Our services include pre-installation-surveys, baseline studies including biodiversity assessment, habitat mapping and the control of seafloor installations.
Our monitoring solutions are a cost efficient part of the mandatory impact assessment strategies throughout the entire life-cycle of your operations.
The spatial scale of data collection can be crucial for many research applications in the ocean, with a high degree of habitat heterogeneity (on scales of cm to metres) regularly reported. Heterogeneity is particularly evident in coastal and deep-sea ecosystems, where changes in ecosystem functioning and biogeochemical cycling can occur over spatial scales of cm or m. The majority of studies estimate the processes from data collected by individual or widely spaced Lander/sediment trap mooring systems—giving a coarse spatial resolution of transport processes. In addition to studies of purely academic interest, those investigating anthropogenic impacts on deep sea ecosystems also often neglect local scale variability in impact severity.
To fully understand the dynamics of ocean environments time series data are essential. The ongoing deployment of Lander based systems and repeated visits to survey stations by research vessels has produced extensive time series data sets from particular sites. The development of satellite data transfer technologies allow ship and Lander collected data to be available worldwide via the Internet in near real-time, though these systems are often power hungry, and in the case of ship-borne investigations, only possible when a ship is on station.
Real-time data collection is often essential for some coastal- and deep sea applications. Cabled systems have been designed to supply large amounts of power and return gigabytes of data s−1 to land based processing stations, then to the World Wide Web, within seconds of sensor measurement. Although real-time data delivery from cabled systems allows scientists to monitor oceanographic conditions at target sites whenever they wish, they can only monitor the conditions at one or a small number of discrete cabled installations. Within some deep sea ecosystems, such as methane seep or hydrothermal provinces, or at deep sea coral reefs, oceanographic, hydrodynamic, substrate and faunal assemblages can vary greatly, both temporally and spatially. For the study of such ecosystems, mobile sensor platforms will be greatly beneficial. iSeaMC uses such mobile platforms, the iCrawlers, and we offer you to propose, launch, coordinate and report monitoring projects of your choice with our team of international experts. We use the power and flexibility of the internet to remotely control our cost efficient robot from any place, including mission planning.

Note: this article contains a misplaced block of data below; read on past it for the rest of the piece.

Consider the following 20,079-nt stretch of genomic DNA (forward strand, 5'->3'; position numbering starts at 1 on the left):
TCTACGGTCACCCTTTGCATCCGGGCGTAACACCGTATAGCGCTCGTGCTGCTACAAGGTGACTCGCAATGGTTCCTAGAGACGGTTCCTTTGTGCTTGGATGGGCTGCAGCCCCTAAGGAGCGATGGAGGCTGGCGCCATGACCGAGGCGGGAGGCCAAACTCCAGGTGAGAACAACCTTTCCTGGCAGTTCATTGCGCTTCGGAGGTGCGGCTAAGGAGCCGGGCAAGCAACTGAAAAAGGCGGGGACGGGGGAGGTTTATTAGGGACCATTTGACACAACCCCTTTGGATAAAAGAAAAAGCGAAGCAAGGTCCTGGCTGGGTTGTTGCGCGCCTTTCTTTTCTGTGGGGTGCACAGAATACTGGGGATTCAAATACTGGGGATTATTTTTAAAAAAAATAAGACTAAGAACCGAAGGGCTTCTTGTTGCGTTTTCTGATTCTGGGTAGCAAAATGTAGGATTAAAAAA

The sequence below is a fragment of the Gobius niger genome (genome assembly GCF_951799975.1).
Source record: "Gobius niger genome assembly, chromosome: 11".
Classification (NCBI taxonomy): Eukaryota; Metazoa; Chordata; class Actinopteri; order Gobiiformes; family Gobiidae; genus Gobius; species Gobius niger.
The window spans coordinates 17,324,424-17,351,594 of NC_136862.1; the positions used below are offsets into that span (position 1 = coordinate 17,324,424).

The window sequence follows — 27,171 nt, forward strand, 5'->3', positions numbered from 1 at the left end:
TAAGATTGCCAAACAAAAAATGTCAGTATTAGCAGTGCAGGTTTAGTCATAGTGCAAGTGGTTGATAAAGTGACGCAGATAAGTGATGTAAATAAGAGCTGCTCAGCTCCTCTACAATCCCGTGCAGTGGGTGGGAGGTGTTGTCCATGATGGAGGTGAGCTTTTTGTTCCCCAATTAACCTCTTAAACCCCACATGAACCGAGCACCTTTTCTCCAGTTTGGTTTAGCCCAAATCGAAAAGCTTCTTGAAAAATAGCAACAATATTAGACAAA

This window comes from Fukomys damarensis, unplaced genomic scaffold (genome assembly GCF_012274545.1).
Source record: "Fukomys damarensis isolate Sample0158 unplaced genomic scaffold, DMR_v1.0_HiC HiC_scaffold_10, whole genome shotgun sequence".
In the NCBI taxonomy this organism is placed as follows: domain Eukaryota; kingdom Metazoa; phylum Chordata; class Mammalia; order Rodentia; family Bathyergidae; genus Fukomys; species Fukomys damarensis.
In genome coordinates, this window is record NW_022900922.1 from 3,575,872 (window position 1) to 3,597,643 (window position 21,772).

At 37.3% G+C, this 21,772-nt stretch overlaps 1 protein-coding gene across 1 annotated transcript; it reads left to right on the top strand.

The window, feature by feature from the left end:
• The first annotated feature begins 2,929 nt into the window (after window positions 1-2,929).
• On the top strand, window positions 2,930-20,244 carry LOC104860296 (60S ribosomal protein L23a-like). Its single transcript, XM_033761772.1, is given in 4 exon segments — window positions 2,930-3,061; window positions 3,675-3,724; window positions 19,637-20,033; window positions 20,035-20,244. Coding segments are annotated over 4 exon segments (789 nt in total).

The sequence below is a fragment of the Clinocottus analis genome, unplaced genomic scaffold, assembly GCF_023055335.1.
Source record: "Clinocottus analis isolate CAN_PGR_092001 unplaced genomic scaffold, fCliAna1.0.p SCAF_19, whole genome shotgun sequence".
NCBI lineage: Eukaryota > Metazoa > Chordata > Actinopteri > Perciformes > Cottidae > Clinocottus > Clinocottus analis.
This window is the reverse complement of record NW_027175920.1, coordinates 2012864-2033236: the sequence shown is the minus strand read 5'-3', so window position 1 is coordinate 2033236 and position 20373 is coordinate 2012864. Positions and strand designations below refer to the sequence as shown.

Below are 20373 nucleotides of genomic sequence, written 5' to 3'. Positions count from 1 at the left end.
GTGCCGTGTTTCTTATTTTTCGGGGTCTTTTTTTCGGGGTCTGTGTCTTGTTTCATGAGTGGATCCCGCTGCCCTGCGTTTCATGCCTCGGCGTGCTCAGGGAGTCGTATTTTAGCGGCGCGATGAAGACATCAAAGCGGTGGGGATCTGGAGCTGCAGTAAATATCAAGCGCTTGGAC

Examples of expertise are:
- Determination of hydrodynamic behaviour of drill cuttings, sediment plumes and oil droplets from mining operations
- Modelling the dispersion of plumes
- Benthic habitat mapping
- Sediment water exchange processes, gas hydrates and cold seeps, carbon cycl
- Transect analyses incl. cable inspection
- Pressure effects and subsequent dispersion of oil/gas droplets
- Development of new robot and sensor technology for monitoring
- Access to deep sea instrumentation
- Organization of multidisciplinary research cruises
- Inspection of power cables and offshore structures
iSeaMC is associated member of the German Helmholtz Alliance „Robotic Exploration of Extreme Environments – ROBEX“ . Space and deep-sea researchers from 16 institutions are jointly developing new technologies for the exploration of highly inaccessible terrain such as: The deep sea, under ice Polar regions, the Moon and other planets.
Recommended approach for industry operations
- Functional standards should be established.
- Monitoring standards should include four phases; the undisturbed phase prior to offshore activities, the installation and production phases and the post production phase.
- During all phases, the sensor systems must be operable under the constraints of each of the four phases.
- Functional and reliable instrumentation is essential